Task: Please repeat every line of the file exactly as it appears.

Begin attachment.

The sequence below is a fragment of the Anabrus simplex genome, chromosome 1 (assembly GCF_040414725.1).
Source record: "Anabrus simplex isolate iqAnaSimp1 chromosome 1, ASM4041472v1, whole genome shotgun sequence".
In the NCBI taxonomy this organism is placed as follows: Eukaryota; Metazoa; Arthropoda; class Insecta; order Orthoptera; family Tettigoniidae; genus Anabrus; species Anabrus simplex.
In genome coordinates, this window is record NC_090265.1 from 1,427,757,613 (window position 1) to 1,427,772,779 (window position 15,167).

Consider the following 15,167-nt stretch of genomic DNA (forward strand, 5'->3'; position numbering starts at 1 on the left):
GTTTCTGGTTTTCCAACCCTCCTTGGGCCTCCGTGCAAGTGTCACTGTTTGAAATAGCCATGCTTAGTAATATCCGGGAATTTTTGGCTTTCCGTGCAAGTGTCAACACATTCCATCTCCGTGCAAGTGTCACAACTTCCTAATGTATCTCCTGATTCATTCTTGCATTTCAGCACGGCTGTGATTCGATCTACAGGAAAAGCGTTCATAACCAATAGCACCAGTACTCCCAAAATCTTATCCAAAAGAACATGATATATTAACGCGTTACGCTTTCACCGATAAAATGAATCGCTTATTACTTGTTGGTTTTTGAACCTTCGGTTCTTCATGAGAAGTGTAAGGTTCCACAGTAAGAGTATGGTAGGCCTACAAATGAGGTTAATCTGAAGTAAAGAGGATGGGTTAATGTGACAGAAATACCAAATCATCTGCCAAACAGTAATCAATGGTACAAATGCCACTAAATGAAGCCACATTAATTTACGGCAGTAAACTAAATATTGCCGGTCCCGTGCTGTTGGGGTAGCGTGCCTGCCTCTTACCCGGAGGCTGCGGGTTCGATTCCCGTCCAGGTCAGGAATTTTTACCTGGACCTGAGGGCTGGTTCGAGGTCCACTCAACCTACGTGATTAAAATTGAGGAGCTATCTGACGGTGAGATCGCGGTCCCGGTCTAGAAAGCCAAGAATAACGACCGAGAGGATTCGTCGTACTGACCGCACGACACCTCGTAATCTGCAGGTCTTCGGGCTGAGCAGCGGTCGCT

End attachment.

The sequence below is a fragment of the Anabrus simplex genome, chromosome 1 (assembly GCF_040414725.1).
Source record: "Anabrus simplex isolate iqAnaSimp1 chromosome 1, ASM4041472v1, whole genome shotgun sequence".
In the NCBI taxonomy this organism is placed as follows: Eukaryota; Metazoa; Arthropoda; class Insecta; order Orthoptera; family Tettigoniidae; genus Anabrus; species Anabrus simplex.
In genome coordinates, this window is record NC_090265.1 from 1,427,757,613 (window position 1) to 1,427,772,779 (window position 15,167).

Consider the following 15,167-nt stretch of genomic DNA (forward strand, 5'->3'; position numbering starts at 1 on the left):
GTTTCTGGTTTTCCAACCCTCCTTGGGCCTCCGTGCAAGTGTCACTGTTTGAAATAGCCATGCTTAGTAATATCCGGGAATTTTTGGCTTTCCGTGCAAGTGTCAACACATTCCATCTCCGTGCAAGTGTCACAACTTCCTAATGTATCTCCTGATTCATTCTTGCATTTCAGCACGGCTGTGATTCGATCTACAGGAAAAGCGTTCATAACCAATAGCACCAGTACTCCCAAAATCTTATCCAAAAGAACATGATATATTAACGCGTTACGCTTTCACCGATAAAATGAATCGCTTATTACTTGTTGGTTTTTGAACCTTCGGTTCTTCATGAGAAGTGTAAGGTTCCACAGTAAGAGTATGGTAGGCCTACAAATGAGGTTAATCTGAAGTAAAGAGGATGGGTTAATGTGACAGAAATACCAAATCATCTGCCAAACAGTAATCAATGGTACAAATGCCACTAAATGAAGCCACATTAATTTACGGCAGTAAACTAAATATTGCCGGTCCCGTGCTGTTGGGGTAGCGTGCCTGCCTCTTACCCGGAGGCTGCGGGTTCGATTCCCGTCCAGGTCAGGAATTTTTACCTGGACCTGAGGGCTGGTTCGAGGTCCACTCAACCTACGTGATTAAAATTGAGGAGCTATCTGACGGTGAGATCGCGGTCCCGGTCTAGAAAGCCAAGAATAACGACCGAGAGGATTCGTCGTACTGACCGCACGACACCTCGTAATCTGCAGGTCTTCGGGCTGAGCAGCGGTCGCT